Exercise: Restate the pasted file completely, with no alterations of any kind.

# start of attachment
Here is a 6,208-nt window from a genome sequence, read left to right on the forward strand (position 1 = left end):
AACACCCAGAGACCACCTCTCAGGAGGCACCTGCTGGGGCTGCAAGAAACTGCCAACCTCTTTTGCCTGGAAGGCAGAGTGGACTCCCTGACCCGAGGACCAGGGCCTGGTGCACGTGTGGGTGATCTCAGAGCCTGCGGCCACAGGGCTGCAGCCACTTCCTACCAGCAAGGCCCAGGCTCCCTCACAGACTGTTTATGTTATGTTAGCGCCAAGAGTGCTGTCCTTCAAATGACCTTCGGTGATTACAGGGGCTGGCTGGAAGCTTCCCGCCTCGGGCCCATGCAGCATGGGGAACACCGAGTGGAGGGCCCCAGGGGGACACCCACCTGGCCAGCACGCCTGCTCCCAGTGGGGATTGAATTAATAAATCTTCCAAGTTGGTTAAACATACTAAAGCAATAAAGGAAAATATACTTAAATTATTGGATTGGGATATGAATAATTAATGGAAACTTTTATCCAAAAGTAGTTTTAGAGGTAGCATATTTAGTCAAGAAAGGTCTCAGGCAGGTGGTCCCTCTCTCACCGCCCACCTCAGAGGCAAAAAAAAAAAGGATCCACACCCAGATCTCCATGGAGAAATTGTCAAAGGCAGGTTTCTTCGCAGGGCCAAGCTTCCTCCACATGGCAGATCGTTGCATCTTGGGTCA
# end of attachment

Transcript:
Here is a 6,208-nt window from a genome sequence, read left to right on the forward strand (position 1 = left end):
AACACCCAGAGACCACCTCTCAGGAGGCACCTGCTGGGGCTGCAAGAAACTGCCAACCTCTTTTGCCTGGAAGGCAGAGTGGACTCCCTGACCCGAGGACCAGGGCCTGGTGCACGTGTGGGTGATCTCAGAGCCTGCGGCCACAGGGCTGCAGCCACTTCCTACCAGCAAGGCCCAGGCTCCCTCACAGACTGTTTATGTTATGTTAGCGCCAAGAGTGCTGTCCTTCAAATGACCTTCGGTGATTACAGGGGCTGGCTGGAAGCTTCCCGCCTCGGGCCCATGCAGCATGGGGAACACCGAGTGGAGGGCCCCAGGGGGACACCCACCTGGCCAGCACGCCTGCTCCCAGTGGGGATTGAATTAATAAATCTTCCAAGTTGGTTAAACATACTAAAGCAATAAAGGAAAATATACTTAAATTATTGGATTGGGATATGAATAATTAATGGAAACTTTTATCCAAAAGTAGTTTTAGAGGTAGCATATTTAGTCAAGAAAGGTCTCAGGCAGGTGGTCCCTCTCTCACCGCCCACCTCAGAGGCAAAAAAAAAAAGGATCCACACCCAGATCTCCATGGAGAAATTGTCAAAGGCAGGTTTCTTCGCAGGGCCAAGCTTCCTCCACATGGCAGATCGTTGCATCTTGGGTCA